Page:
Thursday, 4 June 2015

PURPLE NOON: The Talented Mr Ripley checks in

In the next few months, I'm going to be reviewing a few of the movie screenings that the Auckland Film Society is hosting at the Academy theatre. The first is Rene Clement's 1960 thriller Purple Noon (Plein Soleil), a blackly comic, scintillating thriller featuring the first cinematic appearance of Patricia Highsmith's sociopathic anti-hero Tom Ripley. Full disclosure: I have not seen any of the other movies featuring Tom Ripley, nor have I read any of the books. My exposure to Highsmith is limited to Strangers on a Train and the short story collection Little Tales of Misogyny. 

French heartthrob Alain Delon plays Tom Ripley, a poor young man who has wrangled his way into the inner circle of Phillippe Greenleaf (Maurice Renot), an errant rich kid who is wondering aimlessly through the Med with his girlfriend Marge (Marie Laforet). Tom has been tasked by Greenleaf's father with bringing him home to America to take over the family business. That cover story is dispatched as quickly as Greenleaf, as Tom kills him and then proceeds to steal his identity, his money and Marge.

With his ridiculous good looks, Alain Delon looks the part of a shallow narcissist to a T. In his early 20s at the time of production, Delon's youth adds a bizarre sense of naïveté to Ripley -- as he screws up and makes mistakes, it feels like Ripley is learning how to become a criminal mastermind. At the same time Delon manages to convey the vacuum behind Ripley's eyes. An alien without real human emotions, Ripley is constantly searching for a new identity that can replace his own. There is a sliver of pathos to Delon's Ripley -- in a way his schemes of wealth and status are a way for him to connect with other human beings.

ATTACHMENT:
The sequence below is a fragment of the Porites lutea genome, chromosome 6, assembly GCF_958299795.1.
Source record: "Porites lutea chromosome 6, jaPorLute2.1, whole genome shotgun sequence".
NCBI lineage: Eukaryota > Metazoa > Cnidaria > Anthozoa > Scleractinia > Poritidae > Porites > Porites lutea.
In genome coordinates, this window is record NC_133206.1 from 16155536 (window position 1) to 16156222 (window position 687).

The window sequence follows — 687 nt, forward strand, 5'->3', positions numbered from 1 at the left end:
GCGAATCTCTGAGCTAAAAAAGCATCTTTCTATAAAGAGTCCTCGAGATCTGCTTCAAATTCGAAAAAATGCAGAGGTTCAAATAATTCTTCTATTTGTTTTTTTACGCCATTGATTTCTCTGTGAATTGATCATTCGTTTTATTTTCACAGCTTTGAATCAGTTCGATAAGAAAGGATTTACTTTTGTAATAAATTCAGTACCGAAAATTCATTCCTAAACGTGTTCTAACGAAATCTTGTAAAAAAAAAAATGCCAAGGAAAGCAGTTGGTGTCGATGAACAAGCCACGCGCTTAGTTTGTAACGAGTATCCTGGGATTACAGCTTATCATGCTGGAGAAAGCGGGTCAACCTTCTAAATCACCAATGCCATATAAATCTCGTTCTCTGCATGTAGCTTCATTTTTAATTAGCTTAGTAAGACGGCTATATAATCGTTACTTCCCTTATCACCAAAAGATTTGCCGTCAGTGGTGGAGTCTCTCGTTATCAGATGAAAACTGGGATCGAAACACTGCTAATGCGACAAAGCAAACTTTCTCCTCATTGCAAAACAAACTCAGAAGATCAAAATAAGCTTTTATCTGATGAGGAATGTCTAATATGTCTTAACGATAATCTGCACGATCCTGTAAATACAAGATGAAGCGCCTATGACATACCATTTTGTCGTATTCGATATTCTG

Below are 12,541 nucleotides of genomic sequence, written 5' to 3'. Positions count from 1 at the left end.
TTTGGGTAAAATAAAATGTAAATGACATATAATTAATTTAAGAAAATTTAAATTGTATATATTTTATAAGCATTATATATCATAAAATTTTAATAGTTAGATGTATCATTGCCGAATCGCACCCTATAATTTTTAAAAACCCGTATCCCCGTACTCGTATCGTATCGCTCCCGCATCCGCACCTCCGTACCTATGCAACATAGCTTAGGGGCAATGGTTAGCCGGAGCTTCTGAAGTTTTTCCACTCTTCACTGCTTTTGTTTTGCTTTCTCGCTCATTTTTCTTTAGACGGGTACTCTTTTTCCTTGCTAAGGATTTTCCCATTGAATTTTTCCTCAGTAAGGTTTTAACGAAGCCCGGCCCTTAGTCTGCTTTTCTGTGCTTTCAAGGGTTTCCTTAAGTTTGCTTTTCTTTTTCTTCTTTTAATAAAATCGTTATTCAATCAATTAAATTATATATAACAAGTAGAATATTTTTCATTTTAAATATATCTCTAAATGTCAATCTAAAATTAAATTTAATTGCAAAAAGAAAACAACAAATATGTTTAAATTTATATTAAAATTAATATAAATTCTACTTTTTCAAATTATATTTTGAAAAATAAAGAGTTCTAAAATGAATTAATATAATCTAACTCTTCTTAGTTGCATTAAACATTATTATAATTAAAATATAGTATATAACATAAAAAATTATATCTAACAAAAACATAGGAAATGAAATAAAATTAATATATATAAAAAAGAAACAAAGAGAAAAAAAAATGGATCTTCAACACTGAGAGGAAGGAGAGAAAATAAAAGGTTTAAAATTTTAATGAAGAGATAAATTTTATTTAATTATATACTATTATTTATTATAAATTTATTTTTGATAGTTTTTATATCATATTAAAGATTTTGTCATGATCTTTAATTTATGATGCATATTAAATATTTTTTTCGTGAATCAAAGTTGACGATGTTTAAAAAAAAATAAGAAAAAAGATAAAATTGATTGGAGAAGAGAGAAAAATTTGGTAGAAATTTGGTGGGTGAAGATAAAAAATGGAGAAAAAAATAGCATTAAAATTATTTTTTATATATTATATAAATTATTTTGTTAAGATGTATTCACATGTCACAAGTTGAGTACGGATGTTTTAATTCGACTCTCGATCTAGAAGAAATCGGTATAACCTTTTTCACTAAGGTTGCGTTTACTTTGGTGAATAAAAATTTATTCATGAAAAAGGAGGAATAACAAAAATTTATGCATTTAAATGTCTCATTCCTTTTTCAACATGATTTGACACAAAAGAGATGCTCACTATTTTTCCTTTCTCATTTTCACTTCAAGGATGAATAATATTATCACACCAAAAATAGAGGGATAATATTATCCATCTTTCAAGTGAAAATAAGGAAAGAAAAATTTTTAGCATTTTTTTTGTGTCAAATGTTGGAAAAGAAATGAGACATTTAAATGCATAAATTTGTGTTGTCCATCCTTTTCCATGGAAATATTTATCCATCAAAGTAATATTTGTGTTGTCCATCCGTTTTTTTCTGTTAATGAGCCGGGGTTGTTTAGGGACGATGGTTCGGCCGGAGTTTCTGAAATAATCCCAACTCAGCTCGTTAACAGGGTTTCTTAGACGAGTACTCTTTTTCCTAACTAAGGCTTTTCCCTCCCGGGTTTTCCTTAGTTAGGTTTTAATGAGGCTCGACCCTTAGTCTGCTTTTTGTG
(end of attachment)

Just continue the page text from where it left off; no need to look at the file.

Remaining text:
On its own merits, Purple Noon is truly exceptional. The performances are superb, the Eastmancolor photography is beautiful, and director Clement manages the perfect balance between suspense and comedy in a way that manages to evoke the mordant tone of Highsmith's work. One sequence especially, in which Ripley tries to carry a corpse out of his apartment building without attracting the attention of his neighbours, is equal parts Buster Keaton and Alfred Hitchcock.

A fine companion piece to Alfred Hitchcock's superlative adaptation of Highsmith's Strangers on a Train, Purple Noon is the kind of sophisticated adult entertainment they do not make any more.

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